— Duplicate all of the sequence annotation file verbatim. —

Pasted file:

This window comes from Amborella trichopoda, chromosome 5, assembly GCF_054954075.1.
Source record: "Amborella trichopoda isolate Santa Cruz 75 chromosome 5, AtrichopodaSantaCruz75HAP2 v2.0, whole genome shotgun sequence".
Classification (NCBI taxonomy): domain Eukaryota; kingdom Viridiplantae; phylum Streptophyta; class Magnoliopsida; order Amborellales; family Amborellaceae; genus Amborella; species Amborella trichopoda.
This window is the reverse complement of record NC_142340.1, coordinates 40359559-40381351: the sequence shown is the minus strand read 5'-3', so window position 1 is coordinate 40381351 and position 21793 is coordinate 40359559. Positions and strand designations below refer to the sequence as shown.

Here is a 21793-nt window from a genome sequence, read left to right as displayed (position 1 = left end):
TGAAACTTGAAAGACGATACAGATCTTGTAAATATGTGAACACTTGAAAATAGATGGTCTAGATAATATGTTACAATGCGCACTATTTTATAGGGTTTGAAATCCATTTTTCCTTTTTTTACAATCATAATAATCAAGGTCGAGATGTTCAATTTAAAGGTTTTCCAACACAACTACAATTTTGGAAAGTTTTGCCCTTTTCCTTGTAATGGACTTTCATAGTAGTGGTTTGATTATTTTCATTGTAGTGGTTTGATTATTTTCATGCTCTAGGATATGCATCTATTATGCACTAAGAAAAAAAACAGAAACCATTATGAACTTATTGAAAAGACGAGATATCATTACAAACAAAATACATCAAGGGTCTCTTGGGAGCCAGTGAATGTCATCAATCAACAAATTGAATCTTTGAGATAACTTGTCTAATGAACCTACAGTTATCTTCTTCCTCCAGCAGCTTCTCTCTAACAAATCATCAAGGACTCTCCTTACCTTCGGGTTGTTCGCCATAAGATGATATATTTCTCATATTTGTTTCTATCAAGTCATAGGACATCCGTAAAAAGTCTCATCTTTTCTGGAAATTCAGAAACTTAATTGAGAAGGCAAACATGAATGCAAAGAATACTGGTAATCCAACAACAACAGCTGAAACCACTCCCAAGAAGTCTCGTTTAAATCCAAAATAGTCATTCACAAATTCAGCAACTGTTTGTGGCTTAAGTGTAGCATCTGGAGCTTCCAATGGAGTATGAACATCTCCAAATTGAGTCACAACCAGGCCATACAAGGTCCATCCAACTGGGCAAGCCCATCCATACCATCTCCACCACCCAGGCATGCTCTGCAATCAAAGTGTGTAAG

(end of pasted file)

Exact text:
This window comes from Amborella trichopoda, chromosome 5, assembly GCF_054954075.1.
Source record: "Amborella trichopoda isolate Santa Cruz 75 chromosome 5, AtrichopodaSantaCruz75HAP2 v2.0, whole genome shotgun sequence".
Classification (NCBI taxonomy): domain Eukaryota; kingdom Viridiplantae; phylum Streptophyta; class Magnoliopsida; order Amborellales; family Amborellaceae; genus Amborella; species Amborella trichopoda.
This window is the reverse complement of record NC_142340.1, coordinates 40359559-40381351: the sequence shown is the minus strand read 5'-3', so window position 1 is coordinate 40381351 and position 21793 is coordinate 40359559. Positions and strand designations below refer to the sequence as shown.

Here is a 21793-nt window from a genome sequence, read left to right as displayed (position 1 = left end):
TGAAACTTGAAAGACGATACAGATCTTGTAAATATGTGAACACTTGAAAATAGATGGTCTAGATAATATGTTACAATGCGCACTATTTTATAGGGTTTGAAATCCATTTTTCCTTTTTTTACAATCATAATAATCAAGGTCGAGATGTTCAATTTAAAGGTTTTCCAACACAACTACAATTTTGGAAAGTTTTGCCCTTTTCCTTGTAATGGACTTTCATAGTAGTGGTTTGATTATTTTCATTGTAGTGGTTTGATTATTTTCATGCTCTAGGATATGCATCTATTATGCACTAAGAAAAAAAACAGAAACCATTATGAACTTATTGAAAAGACGAGATATCATTACAAACAAAATACATCAAGGGTCTCTTGGGAGCCAGTGAATGTCATCAATCAACAAATTGAATCTTTGAGATAACTTGTCTAATGAACCTACAGTTATCTTCTTCCTCCAGCAGCTTCTCTCTAACAAATCATCAAGGACTCTCCTTACCTTCGGGTTGTTCGCCATAAGATGATATATTTCTCATATTTGTTTCTATCAAGTCATAGGACATCCGTAAAAAGTCTCATCTTTTCTGGAAATTCAGAAACTTAATTGAGAAGGCAAACATGAATGCAAAGAATACTGGTAATCCAACAACAACAGCTGAAACCACTCCCAAGAAGTCTCGTTTAAATCCAAAATAGTCATTCACAAATTCAGCAACTGTTTGTGGCTTAAGTGTAGCATCTGGAGCTTCCAATGGAGTATGAACATCTCCAAATTGAGTCACAACCAGGCCATACAAGGTCCATCCAACTGGGCAAGCCCATCCATACCATCTCCACCACCCAGGCATGCTCTGCAATCAAAGTGTGTAAG